As the price of Bitcoin continues its steep correction in 2018, Bitcoin miners find themselves fighting over scraps.
The price of Bitcoin has fallen roughly 70% from its all-time high of nearly $20,000 in mid-December. Early Tuesday morning, the price of one Bitcoin nearly touched $6,000, before bouncing back to $7000.
While this sharp decline in price potentially signals a buying opportunity for some savvy investors looking to grab some of the dominant cryptocurrency at a steep discount, Bitcoin miners are left feeling the pain.
Over the last two years, the computational power needed to successfully complete a block has risen 18-fold. A 21-fold price increase over the same time, however, had helped Bitcoin mining remain profitable against rising energy costs. Today, that’s simply not the case.
Mining Bitcoin has suddenly turned into a dog-eat-dog fight for survival. According to analysis made by Bloomberg, only the largest miners utilizing top-of-the-line equipment bought at wholesale prices are turning profits amid the recent market downturn – and even then, only barely.
A Chinese miner running a top-of-the-line Bitmain Technologies Ltd.’s Antminer S9 at 13.5 TH/s, for example, would be pulling in roughly $80 a week in profits – assuming Bitcoin remained at its 50-day moving average of $13,200. Unfortunately, it did not. Instead, it has fallen to levels nearly half that price.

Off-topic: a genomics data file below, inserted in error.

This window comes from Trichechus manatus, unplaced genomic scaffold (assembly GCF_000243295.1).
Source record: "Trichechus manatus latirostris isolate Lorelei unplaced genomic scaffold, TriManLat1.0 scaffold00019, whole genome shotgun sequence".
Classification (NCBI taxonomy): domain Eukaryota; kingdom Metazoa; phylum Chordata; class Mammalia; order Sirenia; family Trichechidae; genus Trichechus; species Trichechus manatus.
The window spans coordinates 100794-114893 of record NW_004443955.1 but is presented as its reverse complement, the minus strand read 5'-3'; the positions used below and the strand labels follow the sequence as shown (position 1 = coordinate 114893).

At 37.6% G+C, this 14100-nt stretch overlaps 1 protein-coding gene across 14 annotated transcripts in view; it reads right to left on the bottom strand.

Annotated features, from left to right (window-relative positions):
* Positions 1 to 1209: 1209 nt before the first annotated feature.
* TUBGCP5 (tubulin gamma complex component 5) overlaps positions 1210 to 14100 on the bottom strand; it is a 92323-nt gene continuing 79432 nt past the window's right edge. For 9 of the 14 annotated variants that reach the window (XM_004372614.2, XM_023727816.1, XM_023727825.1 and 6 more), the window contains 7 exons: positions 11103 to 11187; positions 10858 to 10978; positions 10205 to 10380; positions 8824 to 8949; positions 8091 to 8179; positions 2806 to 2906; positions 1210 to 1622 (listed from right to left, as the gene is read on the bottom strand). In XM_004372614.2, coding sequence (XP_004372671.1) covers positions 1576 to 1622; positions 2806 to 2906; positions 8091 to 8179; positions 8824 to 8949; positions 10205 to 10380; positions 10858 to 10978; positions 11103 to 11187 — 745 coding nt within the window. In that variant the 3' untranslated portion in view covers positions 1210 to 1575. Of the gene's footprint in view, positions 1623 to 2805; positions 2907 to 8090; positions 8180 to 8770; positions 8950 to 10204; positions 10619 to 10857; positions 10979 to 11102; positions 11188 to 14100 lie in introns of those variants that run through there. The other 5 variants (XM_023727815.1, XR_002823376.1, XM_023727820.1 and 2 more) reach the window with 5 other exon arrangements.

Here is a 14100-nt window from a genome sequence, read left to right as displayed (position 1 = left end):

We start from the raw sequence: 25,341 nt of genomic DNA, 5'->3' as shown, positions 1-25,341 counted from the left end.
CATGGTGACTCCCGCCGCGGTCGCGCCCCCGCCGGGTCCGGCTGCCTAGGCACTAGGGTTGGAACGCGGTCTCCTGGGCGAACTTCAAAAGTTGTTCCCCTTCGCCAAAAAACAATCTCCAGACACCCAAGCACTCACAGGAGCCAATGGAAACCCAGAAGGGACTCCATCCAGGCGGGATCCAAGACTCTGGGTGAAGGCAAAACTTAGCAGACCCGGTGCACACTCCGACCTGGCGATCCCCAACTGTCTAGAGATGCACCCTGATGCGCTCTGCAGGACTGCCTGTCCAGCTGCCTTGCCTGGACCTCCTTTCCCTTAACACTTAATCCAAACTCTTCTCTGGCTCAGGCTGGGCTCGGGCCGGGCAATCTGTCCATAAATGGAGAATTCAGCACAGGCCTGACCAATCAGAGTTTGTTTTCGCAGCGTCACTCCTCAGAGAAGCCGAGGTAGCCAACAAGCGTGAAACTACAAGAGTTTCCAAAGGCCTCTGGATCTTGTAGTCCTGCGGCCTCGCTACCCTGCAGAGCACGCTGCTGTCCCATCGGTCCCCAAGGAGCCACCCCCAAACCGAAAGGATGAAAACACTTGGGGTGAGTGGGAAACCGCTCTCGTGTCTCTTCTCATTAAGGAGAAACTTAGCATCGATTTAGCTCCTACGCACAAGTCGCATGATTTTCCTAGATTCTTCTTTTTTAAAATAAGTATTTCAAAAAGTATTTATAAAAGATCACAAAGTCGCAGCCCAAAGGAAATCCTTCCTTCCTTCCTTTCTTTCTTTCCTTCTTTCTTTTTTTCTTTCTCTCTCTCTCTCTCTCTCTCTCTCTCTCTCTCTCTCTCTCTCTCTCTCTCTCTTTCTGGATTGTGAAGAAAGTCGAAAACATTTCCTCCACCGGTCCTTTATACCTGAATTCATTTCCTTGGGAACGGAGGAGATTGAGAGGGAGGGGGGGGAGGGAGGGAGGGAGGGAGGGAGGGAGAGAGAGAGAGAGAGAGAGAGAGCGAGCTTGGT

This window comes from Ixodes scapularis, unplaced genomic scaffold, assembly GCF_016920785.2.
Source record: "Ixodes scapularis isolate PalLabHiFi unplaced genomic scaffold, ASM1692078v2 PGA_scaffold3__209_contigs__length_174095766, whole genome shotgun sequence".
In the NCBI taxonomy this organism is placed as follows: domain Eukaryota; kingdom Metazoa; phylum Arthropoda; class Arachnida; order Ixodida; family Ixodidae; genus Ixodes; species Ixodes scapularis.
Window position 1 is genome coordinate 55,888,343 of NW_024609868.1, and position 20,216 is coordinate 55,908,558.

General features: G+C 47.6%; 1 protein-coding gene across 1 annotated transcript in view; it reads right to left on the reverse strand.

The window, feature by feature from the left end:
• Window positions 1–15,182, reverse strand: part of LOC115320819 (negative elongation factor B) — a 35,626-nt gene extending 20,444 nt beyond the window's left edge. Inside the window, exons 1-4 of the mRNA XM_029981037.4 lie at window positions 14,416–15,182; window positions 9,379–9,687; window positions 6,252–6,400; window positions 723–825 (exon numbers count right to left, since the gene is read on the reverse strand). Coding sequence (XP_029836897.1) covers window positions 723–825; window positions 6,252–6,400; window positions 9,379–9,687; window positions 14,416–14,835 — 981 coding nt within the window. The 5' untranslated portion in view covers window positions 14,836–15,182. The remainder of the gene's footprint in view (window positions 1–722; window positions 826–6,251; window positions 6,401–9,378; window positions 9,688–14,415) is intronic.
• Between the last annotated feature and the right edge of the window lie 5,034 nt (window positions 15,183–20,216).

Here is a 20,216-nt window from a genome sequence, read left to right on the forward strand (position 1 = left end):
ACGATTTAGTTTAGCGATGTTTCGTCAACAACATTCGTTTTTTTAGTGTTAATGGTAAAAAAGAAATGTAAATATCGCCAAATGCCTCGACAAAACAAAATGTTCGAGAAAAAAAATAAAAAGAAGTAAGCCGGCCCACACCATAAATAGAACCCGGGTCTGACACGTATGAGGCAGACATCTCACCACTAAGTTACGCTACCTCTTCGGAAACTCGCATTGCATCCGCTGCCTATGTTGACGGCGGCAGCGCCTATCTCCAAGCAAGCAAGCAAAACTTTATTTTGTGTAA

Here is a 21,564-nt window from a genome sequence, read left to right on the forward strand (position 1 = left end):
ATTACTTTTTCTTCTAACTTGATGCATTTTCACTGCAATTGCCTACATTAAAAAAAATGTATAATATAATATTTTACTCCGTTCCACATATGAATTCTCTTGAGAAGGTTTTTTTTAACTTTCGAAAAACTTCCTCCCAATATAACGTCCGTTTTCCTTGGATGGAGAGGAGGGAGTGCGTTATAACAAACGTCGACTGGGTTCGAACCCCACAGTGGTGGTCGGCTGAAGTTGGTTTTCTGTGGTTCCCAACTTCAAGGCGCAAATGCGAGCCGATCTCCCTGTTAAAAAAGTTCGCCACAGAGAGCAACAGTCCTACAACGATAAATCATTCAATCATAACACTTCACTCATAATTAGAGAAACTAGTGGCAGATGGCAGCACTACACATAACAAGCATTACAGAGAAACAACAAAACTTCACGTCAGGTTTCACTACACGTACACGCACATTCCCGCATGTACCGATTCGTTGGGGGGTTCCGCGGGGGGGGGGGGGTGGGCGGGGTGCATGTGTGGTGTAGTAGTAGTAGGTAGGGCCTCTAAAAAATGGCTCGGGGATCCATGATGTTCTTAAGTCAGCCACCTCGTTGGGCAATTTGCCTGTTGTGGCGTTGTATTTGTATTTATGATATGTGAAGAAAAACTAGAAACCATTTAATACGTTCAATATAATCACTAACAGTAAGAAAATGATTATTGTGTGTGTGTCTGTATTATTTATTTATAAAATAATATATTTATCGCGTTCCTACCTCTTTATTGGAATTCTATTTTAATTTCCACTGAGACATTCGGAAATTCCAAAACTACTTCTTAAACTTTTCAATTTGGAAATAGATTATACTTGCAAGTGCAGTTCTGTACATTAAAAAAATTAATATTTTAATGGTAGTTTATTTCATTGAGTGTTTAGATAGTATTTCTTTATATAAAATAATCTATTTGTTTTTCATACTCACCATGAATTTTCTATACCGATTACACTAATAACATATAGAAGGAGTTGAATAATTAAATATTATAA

These days, the average miner is losing money, and even mining syndicates like Antpool are down 90% when compared to Bitcoin prices at the 50-day moving average.
Bloomberg New Energy Finance analyst Sophie Lu claims the industry’s most efficient miners can continue to operate profitably down to the level of $3,000 per Bitcoin but adds that “there are definitely some miners who are already out of the money.”
Thus, there are currently only two ways for Bitcoin miners to put their bottom lines firmly back in the green – the price of Bitcoin either has to get back on the up and up, or other miners have to call it quits. With fewer miners comes less competition, but history has shown most Bitcoin miners are reluctant to pull the plug on their operation, no matter how small.
With established Bitcoin miners already fighting for survival, FBG Capital’s Zhou Shuoji says now is probably not the best time to get involved in the industry, stating, “If you buy mining equipment now, it’s no longer profitable.” However, in a market prone to drastic swings in price action, it could become profitable again very soon.
Do you mine Bitcoin? If so, have you found the recent market downturn has made Bitcoin mining more costly than its worth? Let us know in the comments below!
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